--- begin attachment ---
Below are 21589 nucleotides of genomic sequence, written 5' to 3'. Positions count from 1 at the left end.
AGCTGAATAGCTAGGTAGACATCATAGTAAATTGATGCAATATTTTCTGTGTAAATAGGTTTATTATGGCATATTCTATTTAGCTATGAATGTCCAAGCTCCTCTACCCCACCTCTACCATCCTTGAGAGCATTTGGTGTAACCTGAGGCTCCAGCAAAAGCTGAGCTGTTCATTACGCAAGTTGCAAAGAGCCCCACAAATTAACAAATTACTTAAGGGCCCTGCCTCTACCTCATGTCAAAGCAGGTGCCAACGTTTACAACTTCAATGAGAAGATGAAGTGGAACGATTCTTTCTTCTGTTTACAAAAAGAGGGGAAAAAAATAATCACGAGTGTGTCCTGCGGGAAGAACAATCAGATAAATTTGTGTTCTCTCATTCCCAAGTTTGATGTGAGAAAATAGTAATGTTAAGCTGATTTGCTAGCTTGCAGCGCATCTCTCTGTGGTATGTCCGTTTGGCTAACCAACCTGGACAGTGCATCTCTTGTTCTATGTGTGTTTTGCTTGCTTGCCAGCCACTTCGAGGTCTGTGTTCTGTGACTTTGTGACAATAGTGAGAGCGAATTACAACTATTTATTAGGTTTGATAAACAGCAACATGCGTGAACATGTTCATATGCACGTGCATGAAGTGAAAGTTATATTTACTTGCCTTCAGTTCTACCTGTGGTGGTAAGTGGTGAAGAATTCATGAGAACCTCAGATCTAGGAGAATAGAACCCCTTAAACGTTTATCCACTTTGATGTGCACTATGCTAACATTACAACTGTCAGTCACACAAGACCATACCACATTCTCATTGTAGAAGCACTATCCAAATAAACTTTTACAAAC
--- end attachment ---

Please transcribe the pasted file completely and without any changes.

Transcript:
Below are 21589 nucleotides of genomic sequence, written 5' to 3'. Positions count from 1 at the left end.
AGCTGAATAGCTAGGTAGACATCATAGTAAATTGATGCAATATTTTCTGTGTAAATAGGTTTATTATGGCATATTCTATTTAGCTATGAATGTCCAAGCTCCTCTACCCCACCTCTACCATCCTTGAGAGCATTTGGTGTAACCTGAGGCTCCAGCAAAAGCTGAGCTGTTCATTACGCAAGTTGCAAAGAGCCCCACAAATTAACAAATTACTTAAGGGCCCTGCCTCTACCTCATGTCAAAGCAGGTGCCAACGTTTACAACTTCAATGAGAAGATGAAGTGGAACGATTCTTTCTTCTGTTTACAAAAAGAGGGGAAAAAAATAATCACGAGTGTGTCCTGCGGGAAGAACAATCAGATAAATTTGTGTTCTCTCATTCCCAAGTTTGATGTGAGAAAATAGTAATGTTAAGCTGATTTGCTAGCTTGCAGCGCATCTCTCTGTGGTATGTCCGTTTGGCTAACCAACCTGGACAGTGCATCTCTTGTTCTATGTGTGTTTTGCTTGCTTGCCAGCCACTTCGAGGTCTGTGTTCTGTGACTTTGTGACAATAGTGAGAGCGAATTACAACTATTTATTAGGTTTGATAAACAGCAACATGCGTGAACATGTTCATATGCACGTGCATGAAGTGAAAGTTATATTTACTTGCCTTCAGTTCTACCTGTGGTGGTAAGTGGTGAAGAATTCATGAGAACCTCAGATCTAGGAGAATAGAACCCCTTAAACGTTTATCCACTTTGATGTGCACTATGCTAACATTACAACTGTCAGTCACACAAGACCATACCACATTCTCATTGTAGAAGCACTATCCAAATAAACTTTTACAAAC